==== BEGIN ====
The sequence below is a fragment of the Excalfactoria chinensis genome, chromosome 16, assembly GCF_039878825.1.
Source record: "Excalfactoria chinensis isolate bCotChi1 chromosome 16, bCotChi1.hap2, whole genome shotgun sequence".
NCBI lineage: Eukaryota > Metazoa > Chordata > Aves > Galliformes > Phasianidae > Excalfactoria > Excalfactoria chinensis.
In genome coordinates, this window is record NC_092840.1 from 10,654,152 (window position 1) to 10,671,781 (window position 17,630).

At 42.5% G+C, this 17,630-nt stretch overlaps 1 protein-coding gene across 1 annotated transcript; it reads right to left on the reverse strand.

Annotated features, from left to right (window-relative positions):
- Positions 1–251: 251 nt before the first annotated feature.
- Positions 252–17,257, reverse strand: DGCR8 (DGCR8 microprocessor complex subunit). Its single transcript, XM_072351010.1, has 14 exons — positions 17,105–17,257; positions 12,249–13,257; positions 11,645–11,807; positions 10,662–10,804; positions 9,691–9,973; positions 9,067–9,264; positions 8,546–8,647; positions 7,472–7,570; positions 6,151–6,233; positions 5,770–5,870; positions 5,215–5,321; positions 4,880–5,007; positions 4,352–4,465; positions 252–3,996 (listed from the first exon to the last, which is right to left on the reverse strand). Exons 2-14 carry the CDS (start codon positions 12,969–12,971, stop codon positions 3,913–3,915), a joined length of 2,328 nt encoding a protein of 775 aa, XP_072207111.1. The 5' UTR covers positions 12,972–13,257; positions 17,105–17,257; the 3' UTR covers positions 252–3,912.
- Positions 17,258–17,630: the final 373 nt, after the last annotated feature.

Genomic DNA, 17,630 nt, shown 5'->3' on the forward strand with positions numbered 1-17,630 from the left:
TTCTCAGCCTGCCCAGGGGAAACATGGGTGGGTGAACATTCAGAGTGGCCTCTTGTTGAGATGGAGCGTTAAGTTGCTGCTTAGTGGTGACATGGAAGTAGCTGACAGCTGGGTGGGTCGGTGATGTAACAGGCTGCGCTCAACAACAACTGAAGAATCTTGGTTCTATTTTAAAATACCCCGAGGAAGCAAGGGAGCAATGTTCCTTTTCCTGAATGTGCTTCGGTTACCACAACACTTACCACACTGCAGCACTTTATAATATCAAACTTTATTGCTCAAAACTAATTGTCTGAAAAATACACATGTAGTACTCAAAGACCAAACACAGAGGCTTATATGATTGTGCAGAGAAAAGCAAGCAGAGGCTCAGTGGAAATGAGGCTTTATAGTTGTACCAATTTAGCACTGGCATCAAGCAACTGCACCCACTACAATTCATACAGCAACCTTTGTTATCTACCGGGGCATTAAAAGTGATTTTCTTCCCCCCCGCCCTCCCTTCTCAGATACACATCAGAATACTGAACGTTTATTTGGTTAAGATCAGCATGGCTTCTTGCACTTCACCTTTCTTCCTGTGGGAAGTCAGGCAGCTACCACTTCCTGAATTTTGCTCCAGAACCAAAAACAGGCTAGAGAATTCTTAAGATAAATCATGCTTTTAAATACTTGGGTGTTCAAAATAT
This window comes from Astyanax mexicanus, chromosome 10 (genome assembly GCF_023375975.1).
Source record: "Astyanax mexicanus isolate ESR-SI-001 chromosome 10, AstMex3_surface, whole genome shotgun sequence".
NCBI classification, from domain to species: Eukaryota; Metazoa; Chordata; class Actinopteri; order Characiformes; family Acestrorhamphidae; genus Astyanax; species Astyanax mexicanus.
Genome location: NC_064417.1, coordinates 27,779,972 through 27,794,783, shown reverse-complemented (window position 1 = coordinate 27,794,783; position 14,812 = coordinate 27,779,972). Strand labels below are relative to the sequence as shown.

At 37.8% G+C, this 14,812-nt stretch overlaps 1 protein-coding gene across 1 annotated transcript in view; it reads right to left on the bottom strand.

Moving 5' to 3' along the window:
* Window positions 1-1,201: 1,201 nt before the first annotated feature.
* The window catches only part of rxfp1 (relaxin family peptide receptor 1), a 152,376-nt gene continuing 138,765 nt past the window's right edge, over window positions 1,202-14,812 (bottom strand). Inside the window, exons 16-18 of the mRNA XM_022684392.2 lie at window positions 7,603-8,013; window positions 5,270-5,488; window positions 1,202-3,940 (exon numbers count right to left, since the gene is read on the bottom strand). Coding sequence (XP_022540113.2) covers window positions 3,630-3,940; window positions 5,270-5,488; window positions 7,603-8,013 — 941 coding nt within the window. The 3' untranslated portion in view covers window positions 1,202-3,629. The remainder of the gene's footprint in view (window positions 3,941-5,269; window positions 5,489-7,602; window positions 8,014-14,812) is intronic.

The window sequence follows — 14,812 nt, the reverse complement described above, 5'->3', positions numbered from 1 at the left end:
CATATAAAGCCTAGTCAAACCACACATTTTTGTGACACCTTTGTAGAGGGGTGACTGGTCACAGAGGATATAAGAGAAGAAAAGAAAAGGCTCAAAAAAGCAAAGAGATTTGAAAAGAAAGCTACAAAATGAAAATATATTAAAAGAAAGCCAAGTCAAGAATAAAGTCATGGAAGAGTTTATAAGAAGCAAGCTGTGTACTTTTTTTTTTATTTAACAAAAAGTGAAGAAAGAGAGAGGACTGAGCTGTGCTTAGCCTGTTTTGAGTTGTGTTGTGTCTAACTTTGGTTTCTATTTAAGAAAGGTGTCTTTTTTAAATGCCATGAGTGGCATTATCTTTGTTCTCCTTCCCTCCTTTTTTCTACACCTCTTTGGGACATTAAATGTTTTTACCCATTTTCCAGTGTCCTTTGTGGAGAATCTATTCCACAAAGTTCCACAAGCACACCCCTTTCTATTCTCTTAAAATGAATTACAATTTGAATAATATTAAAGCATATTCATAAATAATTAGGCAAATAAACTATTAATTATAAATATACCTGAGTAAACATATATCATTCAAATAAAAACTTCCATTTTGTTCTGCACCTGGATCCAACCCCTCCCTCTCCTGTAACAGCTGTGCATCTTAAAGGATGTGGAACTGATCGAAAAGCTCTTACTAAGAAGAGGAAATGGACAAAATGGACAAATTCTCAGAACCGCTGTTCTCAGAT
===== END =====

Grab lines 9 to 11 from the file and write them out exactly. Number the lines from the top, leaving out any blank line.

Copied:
- Positions 17,258–17,630: the final 373 nt, after the last annotated feature.

Genomic DNA, 17,630 nt, shown 5'->3' on the forward strand with positions numbered 1-17,630 from the left:
TTCTCAGCCTGCCCAGGGGAAACATGGGTGGGTGAACATTCAGAGTGGCCTCTTGTTGAGATGGAGCGTTAAGTTGCTGCTTAGTGGTGACATGGAAGTAGCTGACAGCTGGGTGGGTCGGTGATGTAACAGGCTGCGCTCAACAACAACTGAAGAATCTTGGTTCTATTTTAAAATACCCCGAGGAAGCAAGGGAGCAATGTTCCTTTTCCTGAATGTGCTTCGGTTACCACAACACTTACCACACTGCAGCACTTTATAATATCAAACTTTATTGCTCAAAACTAATTGTCTGAAAAATACACATGTAGTACTCAAAGACCAAACACAGAGGCTTATATGATTGTGCAGAGAAAAGCAAGCAGAGGCTCAGTGGAAATGAGGCTTTATAGTTGTACCAATTTAGCACTGGCATCAAGCAACTGCACCCACTACAATTCATACAGCAACCTTTGTTATCTACCGGGGCATTAAAAGTGATTTTCTTCCCCCCCGCCCTCCCTTCTCAGATACACATCAGAATACTGAACGTTTATTTGGTTAAGATCAGCATGGCTTCTTGCACTTCACCTTTCTTCCTGTGGGAAGTCAGGCAGCTACCACTTCCTGAATTTTGCTCCAGAACCAAAAACAGGCTAGAGAATTCTTAAGATAAATCATGCTTTTAAATACTTGGGTGTTCAAAATAT